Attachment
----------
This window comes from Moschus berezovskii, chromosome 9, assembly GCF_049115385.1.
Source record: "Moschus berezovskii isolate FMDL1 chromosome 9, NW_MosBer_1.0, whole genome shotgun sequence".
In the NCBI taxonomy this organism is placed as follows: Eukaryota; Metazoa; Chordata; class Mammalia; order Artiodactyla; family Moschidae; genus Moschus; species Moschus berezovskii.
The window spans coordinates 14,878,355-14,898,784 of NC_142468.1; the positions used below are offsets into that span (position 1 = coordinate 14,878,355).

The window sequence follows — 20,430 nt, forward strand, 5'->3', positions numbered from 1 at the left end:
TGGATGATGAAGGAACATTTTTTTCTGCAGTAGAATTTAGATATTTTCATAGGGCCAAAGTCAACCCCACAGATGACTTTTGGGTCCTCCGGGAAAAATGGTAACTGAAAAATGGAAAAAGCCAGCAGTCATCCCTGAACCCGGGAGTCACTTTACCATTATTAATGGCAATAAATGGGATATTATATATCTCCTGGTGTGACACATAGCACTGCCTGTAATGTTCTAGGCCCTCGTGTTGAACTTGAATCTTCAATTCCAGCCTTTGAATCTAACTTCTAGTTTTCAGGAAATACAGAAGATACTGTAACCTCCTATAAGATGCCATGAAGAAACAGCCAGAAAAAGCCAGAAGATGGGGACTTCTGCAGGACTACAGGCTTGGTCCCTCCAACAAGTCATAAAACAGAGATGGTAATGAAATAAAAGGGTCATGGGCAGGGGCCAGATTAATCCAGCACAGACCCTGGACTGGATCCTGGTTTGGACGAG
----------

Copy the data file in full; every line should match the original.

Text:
This window comes from Moschus berezovskii, chromosome 9, assembly GCF_049115385.1.
Source record: "Moschus berezovskii isolate FMDL1 chromosome 9, NW_MosBer_1.0, whole genome shotgun sequence".
In the NCBI taxonomy this organism is placed as follows: Eukaryota; Metazoa; Chordata; class Mammalia; order Artiodactyla; family Moschidae; genus Moschus; species Moschus berezovskii.
The window spans coordinates 14,878,355-14,898,784 of NC_142468.1; the positions used below are offsets into that span (position 1 = coordinate 14,878,355).

The window sequence follows — 20,430 nt, forward strand, 5'->3', positions numbered from 1 at the left end:
TGGATGATGAAGGAACATTTTTTTCTGCAGTAGAATTTAGATATTTTCATAGGGCCAAAGTCAACCCCACAGATGACTTTTGGGTCCTCCGGGAAAAATGGTAACTGAAAAATGGAAAAAGCCAGCAGTCATCCCTGAACCCGGGAGTCACTTTACCATTATTAATGGCAATAAATGGGATATTATATATCTCCTGGTGTGACACATAGCACTGCCTGTAATGTTCTAGGCCCTCGTGTTGAACTTGAATCTTCAATTCCAGCCTTTGAATCTAACTTCTAGTTTTCAGGAAATACAGAAGATACTGTAACCTCCTATAAGATGCCATGAAGAAACAGCCAGAAAAAGCCAGAAGATGGGGACTTCTGCAGGACTACAGGCTTGGTCCCTCCAACAAGTCATAAAACAGAGATGGTAATGAAATAAAAGGGTCATGGGCAGGGGCCAGATTAATCCAGCACAGACCCTGGACTGGATCCTGGTTTGGACGAG